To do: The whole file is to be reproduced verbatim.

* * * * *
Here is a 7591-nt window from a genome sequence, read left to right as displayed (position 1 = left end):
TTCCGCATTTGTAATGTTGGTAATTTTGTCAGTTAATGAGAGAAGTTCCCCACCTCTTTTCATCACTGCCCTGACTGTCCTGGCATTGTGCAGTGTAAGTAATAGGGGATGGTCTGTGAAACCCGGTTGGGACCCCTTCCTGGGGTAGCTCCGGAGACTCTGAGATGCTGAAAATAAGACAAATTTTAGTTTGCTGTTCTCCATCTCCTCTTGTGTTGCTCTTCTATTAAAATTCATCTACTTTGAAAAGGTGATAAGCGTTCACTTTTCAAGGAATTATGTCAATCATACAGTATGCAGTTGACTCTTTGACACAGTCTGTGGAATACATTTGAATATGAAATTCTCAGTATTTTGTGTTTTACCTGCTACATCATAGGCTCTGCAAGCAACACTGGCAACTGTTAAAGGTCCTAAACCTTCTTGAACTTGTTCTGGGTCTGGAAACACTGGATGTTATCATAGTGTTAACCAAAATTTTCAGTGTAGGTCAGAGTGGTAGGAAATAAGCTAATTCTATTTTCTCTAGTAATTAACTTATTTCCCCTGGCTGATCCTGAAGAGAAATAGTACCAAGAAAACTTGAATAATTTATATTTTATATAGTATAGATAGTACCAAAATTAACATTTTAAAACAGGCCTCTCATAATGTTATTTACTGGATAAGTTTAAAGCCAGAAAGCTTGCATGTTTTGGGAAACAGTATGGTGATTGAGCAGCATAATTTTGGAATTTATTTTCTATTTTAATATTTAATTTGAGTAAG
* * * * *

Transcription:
Here is a 7591-nt window from a genome sequence, read left to right as displayed (position 1 = left end):
TTCCGCATTTGTAATGTTGGTAATTTTGTCAGTTAATGAGAGAAGTTCCCCACCTCTTTTCATCACTGCCCTGACTGTCCTGGCATTGTGCAGTGTAAGTAATAGGGGATGGTCTGTGAAACCCGGTTGGGACCCCTTCCTGGGGTAGCTCCGGAGACTCTGAGATGCTGAAAATAAGACAAATTTTAGTTTGCTGTTCTCCATCTCCTCTTGTGTTGCTCTTCTATTAAAATTCATCTACTTTGAAAAGGTGATAAGCGTTCACTTTTCAAGGAATTATGTCAATCATACAGTATGCAGTTGACTCTTTGACACAGTCTGTGGAATACATTTGAATATGAAATTCTCAGTATTTTGTGTTTTACCTGCTACATCATAGGCTCTGCAAGCAACACTGGCAACTGTTAAAGGTCCTAAACCTTCTTGAACTTGTTCTGGGTCTGGAAACACTGGATGTTATCATAGTGTTAACCAAAATTTTCAGTGTAGGTCAGAGTGGTAGGAAATAAGCTAATTCTATTTTCTCTAGTAATTAACTTATTTCCCCTGGCTGATCCTGAAGAGAAATAGTACCAAGAAAACTTGAATAATTTATATTTTATATAGTATAGATAGTACCAAAATTAACATTTTAAAACAGGCCTCTCATAATGTTATTTACTGGATAAGTTTAAAGCCAGAAAGCTTGCATGTTTTGGGAAACAGTATGGTGATTGAGCAGCATAATTTTGGAATTTATTTTCTATTTTAATATTTAATTTGAGTAAG